items you can ask each student to supply from home:

ACE strongly encourages teachers to motivate their students to
participate in the various ACE contests; indeed, participation in at least ONE of the ACE Essay or other
contests during the year is expected.  The winners from each participating school which send their
winning entry to ACE receive coin prizes with certificates, and participation in the contests can help
keep up student interest in the program.  In each school for all our contests the winner's entry will
progress to the ACE Finals where students compete with winners from other classes across the country
for more coin prizes.     For specific details, please read carefully the document "ACE Contests - Basic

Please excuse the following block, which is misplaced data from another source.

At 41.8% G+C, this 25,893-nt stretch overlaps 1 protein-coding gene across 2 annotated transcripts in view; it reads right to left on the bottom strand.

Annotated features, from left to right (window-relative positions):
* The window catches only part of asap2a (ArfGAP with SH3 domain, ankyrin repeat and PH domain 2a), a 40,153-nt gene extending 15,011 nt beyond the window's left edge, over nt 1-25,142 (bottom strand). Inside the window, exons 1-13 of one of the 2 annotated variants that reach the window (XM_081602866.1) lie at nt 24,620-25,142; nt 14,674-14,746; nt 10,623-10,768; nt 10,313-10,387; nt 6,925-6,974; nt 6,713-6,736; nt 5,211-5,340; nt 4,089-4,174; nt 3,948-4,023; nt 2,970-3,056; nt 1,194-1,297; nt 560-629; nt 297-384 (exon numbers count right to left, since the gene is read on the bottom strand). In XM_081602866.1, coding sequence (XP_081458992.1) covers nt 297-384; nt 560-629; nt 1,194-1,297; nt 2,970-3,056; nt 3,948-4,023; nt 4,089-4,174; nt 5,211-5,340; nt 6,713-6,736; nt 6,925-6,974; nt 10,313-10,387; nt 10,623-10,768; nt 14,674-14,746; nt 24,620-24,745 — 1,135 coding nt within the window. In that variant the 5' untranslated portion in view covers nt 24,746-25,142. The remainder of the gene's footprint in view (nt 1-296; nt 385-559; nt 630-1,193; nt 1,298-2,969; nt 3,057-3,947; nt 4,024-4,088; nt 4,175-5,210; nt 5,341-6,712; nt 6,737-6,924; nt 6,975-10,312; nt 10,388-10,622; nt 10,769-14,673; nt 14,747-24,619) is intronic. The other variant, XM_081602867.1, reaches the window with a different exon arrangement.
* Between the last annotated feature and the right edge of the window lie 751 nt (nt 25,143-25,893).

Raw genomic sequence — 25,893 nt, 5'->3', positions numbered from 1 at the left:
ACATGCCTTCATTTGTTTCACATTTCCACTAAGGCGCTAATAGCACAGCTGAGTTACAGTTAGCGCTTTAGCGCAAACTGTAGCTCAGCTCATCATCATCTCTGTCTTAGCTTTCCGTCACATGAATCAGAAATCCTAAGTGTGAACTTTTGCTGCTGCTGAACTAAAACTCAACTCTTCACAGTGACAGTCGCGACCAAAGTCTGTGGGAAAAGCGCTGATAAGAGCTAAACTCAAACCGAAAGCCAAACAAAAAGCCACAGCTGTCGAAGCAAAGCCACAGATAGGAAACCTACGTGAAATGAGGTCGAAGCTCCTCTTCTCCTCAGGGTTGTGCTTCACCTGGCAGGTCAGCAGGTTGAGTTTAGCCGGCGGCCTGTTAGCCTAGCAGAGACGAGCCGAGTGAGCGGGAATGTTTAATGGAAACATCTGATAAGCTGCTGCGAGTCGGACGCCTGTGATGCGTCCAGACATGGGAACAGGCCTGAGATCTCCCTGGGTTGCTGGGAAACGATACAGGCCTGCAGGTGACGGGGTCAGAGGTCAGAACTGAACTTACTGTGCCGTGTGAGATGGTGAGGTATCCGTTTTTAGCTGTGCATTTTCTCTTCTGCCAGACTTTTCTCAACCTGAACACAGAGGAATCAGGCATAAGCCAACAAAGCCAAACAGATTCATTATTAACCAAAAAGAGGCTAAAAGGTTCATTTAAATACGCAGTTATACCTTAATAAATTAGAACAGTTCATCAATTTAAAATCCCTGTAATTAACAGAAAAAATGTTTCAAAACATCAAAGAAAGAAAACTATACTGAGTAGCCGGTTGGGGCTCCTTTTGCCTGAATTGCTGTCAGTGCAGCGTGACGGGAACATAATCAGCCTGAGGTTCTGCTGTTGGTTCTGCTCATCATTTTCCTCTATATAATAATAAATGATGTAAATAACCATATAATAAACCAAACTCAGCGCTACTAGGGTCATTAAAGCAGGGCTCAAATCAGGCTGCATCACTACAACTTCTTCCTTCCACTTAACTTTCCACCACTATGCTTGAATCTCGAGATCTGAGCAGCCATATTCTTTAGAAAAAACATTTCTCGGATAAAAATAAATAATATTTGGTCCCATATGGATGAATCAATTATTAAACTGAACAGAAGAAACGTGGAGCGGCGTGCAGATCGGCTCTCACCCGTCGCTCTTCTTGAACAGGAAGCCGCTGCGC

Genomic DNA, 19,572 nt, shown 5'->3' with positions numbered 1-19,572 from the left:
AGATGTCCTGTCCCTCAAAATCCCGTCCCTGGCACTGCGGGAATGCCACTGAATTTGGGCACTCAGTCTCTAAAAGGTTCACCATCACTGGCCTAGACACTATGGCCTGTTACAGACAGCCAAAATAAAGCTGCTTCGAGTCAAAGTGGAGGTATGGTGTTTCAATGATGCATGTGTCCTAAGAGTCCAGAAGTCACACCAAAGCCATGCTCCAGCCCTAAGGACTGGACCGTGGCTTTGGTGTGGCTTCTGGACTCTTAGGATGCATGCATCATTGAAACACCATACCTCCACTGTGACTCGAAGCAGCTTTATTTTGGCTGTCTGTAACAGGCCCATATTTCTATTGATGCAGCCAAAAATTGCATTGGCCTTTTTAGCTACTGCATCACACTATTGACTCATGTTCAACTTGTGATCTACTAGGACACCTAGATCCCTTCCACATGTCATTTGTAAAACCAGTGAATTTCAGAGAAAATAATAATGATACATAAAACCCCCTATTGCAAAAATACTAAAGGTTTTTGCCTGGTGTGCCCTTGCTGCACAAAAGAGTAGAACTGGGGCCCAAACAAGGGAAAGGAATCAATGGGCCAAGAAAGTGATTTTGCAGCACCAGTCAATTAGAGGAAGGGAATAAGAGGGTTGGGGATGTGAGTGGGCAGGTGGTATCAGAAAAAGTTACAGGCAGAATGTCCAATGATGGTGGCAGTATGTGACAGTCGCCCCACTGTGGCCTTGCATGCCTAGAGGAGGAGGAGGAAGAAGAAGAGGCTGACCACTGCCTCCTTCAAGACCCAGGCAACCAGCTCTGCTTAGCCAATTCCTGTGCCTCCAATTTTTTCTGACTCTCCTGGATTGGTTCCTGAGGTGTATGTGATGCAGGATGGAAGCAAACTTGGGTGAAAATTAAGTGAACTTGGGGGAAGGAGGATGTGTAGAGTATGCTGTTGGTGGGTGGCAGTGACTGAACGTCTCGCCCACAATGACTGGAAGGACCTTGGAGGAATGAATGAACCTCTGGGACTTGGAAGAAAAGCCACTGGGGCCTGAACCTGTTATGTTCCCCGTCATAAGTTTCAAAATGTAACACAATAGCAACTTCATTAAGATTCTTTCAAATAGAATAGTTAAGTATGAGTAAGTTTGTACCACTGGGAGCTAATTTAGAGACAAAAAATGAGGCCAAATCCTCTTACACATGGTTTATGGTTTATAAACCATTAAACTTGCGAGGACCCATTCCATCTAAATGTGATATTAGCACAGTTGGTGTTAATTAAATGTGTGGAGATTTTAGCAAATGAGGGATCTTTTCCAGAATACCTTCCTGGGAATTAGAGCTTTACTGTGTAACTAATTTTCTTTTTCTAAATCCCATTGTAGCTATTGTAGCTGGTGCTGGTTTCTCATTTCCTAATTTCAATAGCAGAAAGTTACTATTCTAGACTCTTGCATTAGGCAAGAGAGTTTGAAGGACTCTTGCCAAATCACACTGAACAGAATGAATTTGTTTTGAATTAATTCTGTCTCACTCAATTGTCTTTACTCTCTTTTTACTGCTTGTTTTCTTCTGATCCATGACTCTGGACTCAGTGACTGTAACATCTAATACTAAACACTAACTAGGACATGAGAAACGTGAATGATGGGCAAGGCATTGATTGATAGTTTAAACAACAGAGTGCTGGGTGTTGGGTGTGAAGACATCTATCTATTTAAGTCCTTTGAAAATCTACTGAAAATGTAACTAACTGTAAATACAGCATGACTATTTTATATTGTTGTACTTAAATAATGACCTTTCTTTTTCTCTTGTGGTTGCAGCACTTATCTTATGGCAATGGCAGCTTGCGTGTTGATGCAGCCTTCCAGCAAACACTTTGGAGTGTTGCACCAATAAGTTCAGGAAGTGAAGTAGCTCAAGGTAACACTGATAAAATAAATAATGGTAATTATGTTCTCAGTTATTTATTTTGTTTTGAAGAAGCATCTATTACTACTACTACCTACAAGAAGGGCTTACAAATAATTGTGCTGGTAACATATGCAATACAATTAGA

Information" and also directions sent via the teachers' Yahoo list.  

N.B   All report and essay submissions for the Finals will be published on ACE website
(, but the student will retain all rights, and the reports may not be
published beyond the website without the student's written consent.   To protect students' identities,
essay authors will always be posted using first name and last initial only.  The winner of the" Best
Essay of the Year Award" not only receives an additional coin prize, but can have his or her essay
published on further ACE CDs.

There is much flexibility in how you arrange classes for the coin
project, depending on how thoroughly you want to do the activities, the type of schedule (block or
traditional) you have, the size of your class, the ages of your students, and the resources available in
your school.  If your school has a computer lab, you will probably want to sign up for several days after
students clean their coins.

Below is a sample format which has been used by ACE teachers based on the "LESSON PLAN".

 (one period equals 45 minutes)
----Part One:  "Setting the Stage for Studying Ancient Coins" - 1 period

----Part Two:  "Distribution and 'Metrology' of Coins" - 1 period